Northern Lights, Other Stellar Surprises Above Portland, Oregon, Coast
Published 06/22/2015 at 6:34 PM PDT
(Oregon Coast) – Planets, northern lights and late sunsets, oh my. This is what's in store for Portland, inland Oregon and the coast.
Jim Todd, astronomy expert at Portland's OMSI, is pointing out a few magnificent developments and surprises in the skies above the Pacific Northwest
Todd said to keep a look out for the Aurora Borealis above Oregon skies tonight, although chances of spotting it with the naked eye are fairly slim. The sun fired off some big eruptions recently, and that could spell some funky glowing stuff above us.
“There were major flares two days ago and the Coronal Mass Ejections have hit,” Todd said. “The space weather forecast system predicted Kp 8 and it has arrived. If you have friends and relatives in Europe, Canada, or the northern tier of US states, go take a look after sunset. For those above the arctic circle, too bad: no night! The input seems to be trailing off, however, so we probably won't get really low latitude auroras like Oregon, Colorado or Kansas.”
Still, more professional camera equipment has a better chance of catching it. Set your ASA settings high and keep exposures under 15 or 10 seconds. You'll also need to head out of city lights, which makes the Oregon coast a good spot to photograph from.
The longest day of the year – the summer solstice – may have passed, but sunsets are still getting later. Todd said those above the Arctic Circle are now experiencing the “midnight sun.”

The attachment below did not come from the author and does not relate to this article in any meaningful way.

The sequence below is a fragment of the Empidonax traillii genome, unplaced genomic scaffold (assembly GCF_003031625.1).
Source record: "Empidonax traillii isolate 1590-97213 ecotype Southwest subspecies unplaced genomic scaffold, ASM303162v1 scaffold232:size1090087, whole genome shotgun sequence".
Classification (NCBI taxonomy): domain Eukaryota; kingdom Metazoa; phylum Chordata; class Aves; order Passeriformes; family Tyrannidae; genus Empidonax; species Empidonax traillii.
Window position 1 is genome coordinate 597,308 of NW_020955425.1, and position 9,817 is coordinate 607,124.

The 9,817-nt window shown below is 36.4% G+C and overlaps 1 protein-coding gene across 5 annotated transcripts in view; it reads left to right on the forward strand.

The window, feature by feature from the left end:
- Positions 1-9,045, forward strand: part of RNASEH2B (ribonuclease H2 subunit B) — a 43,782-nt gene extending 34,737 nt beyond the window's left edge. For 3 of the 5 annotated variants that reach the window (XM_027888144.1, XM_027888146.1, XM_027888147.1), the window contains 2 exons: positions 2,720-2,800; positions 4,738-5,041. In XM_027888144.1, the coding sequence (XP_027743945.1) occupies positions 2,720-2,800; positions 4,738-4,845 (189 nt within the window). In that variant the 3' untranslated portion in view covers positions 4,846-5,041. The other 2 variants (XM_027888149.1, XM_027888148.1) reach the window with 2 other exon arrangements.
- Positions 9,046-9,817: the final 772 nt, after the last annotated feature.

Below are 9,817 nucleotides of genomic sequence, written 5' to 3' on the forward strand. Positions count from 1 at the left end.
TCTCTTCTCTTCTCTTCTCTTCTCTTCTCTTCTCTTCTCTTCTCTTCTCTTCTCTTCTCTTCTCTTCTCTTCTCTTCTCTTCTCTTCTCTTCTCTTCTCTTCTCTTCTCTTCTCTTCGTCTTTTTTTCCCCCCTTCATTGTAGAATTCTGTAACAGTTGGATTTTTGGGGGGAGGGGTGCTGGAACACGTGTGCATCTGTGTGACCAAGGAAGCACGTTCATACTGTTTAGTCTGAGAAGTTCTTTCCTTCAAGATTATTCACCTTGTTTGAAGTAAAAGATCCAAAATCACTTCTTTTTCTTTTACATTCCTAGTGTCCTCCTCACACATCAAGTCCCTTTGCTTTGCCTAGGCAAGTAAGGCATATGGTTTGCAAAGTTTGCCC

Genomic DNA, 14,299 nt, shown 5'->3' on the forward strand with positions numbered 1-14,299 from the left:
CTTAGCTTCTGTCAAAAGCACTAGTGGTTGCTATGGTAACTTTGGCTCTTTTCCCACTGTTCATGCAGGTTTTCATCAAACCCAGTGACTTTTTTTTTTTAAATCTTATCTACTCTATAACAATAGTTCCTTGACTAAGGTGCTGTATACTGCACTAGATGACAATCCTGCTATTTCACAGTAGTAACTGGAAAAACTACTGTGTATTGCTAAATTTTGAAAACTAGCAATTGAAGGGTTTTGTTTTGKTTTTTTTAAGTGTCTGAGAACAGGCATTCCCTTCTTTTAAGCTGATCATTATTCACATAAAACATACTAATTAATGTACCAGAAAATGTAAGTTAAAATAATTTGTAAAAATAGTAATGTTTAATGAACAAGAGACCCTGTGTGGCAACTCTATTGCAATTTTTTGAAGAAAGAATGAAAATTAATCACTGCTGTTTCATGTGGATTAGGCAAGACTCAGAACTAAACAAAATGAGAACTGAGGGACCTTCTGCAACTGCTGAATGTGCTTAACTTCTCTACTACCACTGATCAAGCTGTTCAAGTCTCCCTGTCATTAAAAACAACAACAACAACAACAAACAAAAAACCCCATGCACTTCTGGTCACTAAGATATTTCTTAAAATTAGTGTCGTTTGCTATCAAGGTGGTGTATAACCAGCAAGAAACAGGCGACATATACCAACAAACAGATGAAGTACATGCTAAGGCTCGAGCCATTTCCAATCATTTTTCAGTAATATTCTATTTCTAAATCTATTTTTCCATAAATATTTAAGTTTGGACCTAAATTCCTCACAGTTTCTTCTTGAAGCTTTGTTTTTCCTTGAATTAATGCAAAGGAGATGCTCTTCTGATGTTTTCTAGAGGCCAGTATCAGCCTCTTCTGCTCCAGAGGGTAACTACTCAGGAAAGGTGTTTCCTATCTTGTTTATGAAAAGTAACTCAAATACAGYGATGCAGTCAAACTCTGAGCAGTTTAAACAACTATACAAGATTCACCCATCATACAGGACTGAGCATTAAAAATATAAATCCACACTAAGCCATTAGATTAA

“For most of us Northern hemisphere folks, the latest sunset comes after the solstice, because of the 'equation of time' - the difference between the time by the Sun and our clock times,” Todd said. “Noon by the Sun differs from clock time by up to 20 minutes, because of the ellipticity of the earth's orbit and the fact that the Sun does not stay over our equator. The latest sunset for Portland is on June 26 at 9:04 pm.”
Also, Venus and Jupiter continue to cling together in the sunset skies, and in fact they will get closer and closer. They'll practically be hand-in-hand by July 1.
“These visible planets will be hard to miss as Venus, with a magnitude of -4, and Jupiter with a magnitude of -2 will rank as the third and fourth brightest celestial bodies, after the Sun and full Moon,” Todd said.
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